• Kasey & Robin

No Fear of Failure


Yes, you read that correctly. “Notice of Non-Acceptance” into the 125th Boston Marathon. Was I surprised when I received the notice? No. Was I disappointed? Most definitely. Entry into Boston Marathon is not an easy feat. It is literally the unicorn of all marathons.

I spent many months of intense training with my friend Cylas. We ran our race in January 2020 at the Houston Marathon. The qualifying time for our age group (18-34) is 3 hours and 30 minutes. We crossed the finish line that day in 3 hours and 29 minutes respectively. Although faster than the qualifying time, entry is never guaranteed. Protocols related to Covid-19 added another detour into marathon entry. Social distancing obviously means even less people than before will be admitted into the in-person race in October of 2021, so I already assumed qualifying standards would be modified from previous years. With the non-acceptance notice of entry into the race came also the notice that one had to run 7 minutes and 47 seconds faster than his/her qualifying standard. Blame it on the pandemic year or whatever you want, but it is the largest cutoff in the race’s history. This blog post isn’t about me not getting into Boston. However, it is about not fearing failure. When I submitted my entry, I knew my race time wasn’t fast enough. However, I had a qualifying time and what was it going to hurt to throw in my application? The fear of “non-acceptance?” No way. Brene Brown teaches us to be vulnerable. As defined by Brene, vulnerability is that feeling we get when we take a step out of our comfort zone, or when we are forced to loosen our control over a situation. If put into this same scenario with race registration a few years ago, I probably wouldn’t have taken the time to submit my entry into Boston with the race time I have now, primarily because of what I mentioned previously - the fear of being told no.” Another act of personal vulnerability stemming from this situation is the simple fact that I am actually verbalizing and sharing with others that I failed. I did not receive entry because I needed to run that marathon 6 minutes faster. However, I have learned over the years that it is okay to be told no, and it’s okay to fail. At 32 years old, I plan to be told no and to fail many more times, and I have learned to be okay with that. (Notice I said “learned” because I do not like to fail).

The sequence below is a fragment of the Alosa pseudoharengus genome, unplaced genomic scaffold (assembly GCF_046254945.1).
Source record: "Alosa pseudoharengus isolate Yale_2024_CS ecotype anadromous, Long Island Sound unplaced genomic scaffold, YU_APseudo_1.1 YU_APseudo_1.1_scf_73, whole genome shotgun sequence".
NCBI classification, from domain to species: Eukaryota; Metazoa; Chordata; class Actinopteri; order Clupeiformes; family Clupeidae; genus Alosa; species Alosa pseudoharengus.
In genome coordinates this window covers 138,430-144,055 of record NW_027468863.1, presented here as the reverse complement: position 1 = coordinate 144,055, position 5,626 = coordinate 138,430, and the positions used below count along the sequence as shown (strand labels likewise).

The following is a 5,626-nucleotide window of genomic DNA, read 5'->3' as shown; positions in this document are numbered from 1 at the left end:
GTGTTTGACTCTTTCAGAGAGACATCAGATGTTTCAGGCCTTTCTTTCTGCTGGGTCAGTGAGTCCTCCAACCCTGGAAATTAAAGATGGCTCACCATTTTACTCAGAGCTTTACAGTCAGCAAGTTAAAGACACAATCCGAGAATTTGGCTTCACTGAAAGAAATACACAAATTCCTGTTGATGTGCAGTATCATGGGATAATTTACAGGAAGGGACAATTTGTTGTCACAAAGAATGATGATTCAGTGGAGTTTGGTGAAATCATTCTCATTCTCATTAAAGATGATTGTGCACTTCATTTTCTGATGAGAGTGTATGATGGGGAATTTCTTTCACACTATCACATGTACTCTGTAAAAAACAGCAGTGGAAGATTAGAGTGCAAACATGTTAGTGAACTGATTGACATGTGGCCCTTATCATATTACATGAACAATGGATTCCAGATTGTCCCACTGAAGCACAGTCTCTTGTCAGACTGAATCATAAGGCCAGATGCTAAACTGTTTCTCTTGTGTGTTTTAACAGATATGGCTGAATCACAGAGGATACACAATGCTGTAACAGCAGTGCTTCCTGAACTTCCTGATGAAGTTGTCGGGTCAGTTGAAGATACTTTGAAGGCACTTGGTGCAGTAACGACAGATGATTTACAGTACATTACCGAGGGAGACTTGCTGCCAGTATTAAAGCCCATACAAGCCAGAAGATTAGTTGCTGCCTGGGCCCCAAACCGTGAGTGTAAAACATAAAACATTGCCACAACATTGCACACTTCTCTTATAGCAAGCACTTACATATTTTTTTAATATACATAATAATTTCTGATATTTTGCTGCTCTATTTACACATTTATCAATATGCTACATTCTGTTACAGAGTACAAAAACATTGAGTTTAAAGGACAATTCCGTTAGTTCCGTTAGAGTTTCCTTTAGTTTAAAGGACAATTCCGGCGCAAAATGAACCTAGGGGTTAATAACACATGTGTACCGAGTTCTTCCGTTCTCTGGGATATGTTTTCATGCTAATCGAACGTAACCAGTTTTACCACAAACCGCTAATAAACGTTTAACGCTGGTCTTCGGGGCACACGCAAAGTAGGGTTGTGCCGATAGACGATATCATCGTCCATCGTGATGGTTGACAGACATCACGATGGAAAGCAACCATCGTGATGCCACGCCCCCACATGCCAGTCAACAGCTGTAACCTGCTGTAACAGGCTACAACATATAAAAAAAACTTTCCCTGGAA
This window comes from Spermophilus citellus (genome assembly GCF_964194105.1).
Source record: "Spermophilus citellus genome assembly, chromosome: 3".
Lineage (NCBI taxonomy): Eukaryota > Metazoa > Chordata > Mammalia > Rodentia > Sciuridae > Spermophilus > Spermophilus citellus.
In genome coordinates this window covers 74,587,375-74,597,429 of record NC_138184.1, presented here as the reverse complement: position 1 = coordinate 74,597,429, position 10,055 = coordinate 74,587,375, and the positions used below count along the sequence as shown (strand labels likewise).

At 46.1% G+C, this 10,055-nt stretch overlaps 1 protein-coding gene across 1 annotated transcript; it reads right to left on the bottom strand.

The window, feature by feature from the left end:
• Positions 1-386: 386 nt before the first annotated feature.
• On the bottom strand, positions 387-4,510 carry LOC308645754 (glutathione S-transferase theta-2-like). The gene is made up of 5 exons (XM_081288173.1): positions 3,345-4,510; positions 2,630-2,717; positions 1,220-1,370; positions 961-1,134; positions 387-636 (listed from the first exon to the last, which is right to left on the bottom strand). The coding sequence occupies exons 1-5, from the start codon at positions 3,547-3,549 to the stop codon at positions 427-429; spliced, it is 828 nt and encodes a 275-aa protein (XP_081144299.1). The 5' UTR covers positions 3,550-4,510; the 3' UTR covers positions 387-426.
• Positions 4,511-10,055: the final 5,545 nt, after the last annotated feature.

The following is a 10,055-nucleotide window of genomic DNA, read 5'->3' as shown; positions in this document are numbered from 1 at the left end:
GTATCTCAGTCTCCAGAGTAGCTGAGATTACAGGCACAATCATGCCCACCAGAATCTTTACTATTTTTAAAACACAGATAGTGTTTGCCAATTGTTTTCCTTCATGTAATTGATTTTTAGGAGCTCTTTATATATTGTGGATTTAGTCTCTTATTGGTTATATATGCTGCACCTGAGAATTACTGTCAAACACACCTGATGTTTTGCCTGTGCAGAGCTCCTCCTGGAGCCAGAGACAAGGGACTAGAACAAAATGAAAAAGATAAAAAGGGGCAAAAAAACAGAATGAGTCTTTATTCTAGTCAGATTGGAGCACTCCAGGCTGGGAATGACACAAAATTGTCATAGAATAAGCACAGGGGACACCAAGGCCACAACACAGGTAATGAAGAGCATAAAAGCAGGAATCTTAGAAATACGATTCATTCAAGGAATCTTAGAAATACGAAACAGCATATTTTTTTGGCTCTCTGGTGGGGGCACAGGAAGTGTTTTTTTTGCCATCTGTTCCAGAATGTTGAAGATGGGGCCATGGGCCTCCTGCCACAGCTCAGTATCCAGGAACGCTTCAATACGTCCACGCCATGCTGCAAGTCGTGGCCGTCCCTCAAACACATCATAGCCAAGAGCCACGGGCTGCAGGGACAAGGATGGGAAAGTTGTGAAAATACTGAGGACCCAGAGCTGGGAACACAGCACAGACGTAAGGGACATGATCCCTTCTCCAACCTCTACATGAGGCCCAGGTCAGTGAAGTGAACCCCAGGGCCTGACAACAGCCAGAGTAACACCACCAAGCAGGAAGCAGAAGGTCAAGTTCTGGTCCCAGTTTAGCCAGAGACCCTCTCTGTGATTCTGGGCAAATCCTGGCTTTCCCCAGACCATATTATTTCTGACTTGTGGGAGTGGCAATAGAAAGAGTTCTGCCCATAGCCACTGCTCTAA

We cannot wait on perfect timing or perfect scenarios before diving in headfirst. We need to be vulnerable. If you are never in situations that don’t make you feel out of your comfort zone, then you may be at risk of living a mediocre life.

Lean on prayer and faith, and learn to give yourself lots of grace! The Lord has a special plan prepared for all of us. As for me, the 125th Boston Marathon is not part of His plan but maybe someday in the future it will happen. All in perfect timing - God’s timing!


love & lead,

KC

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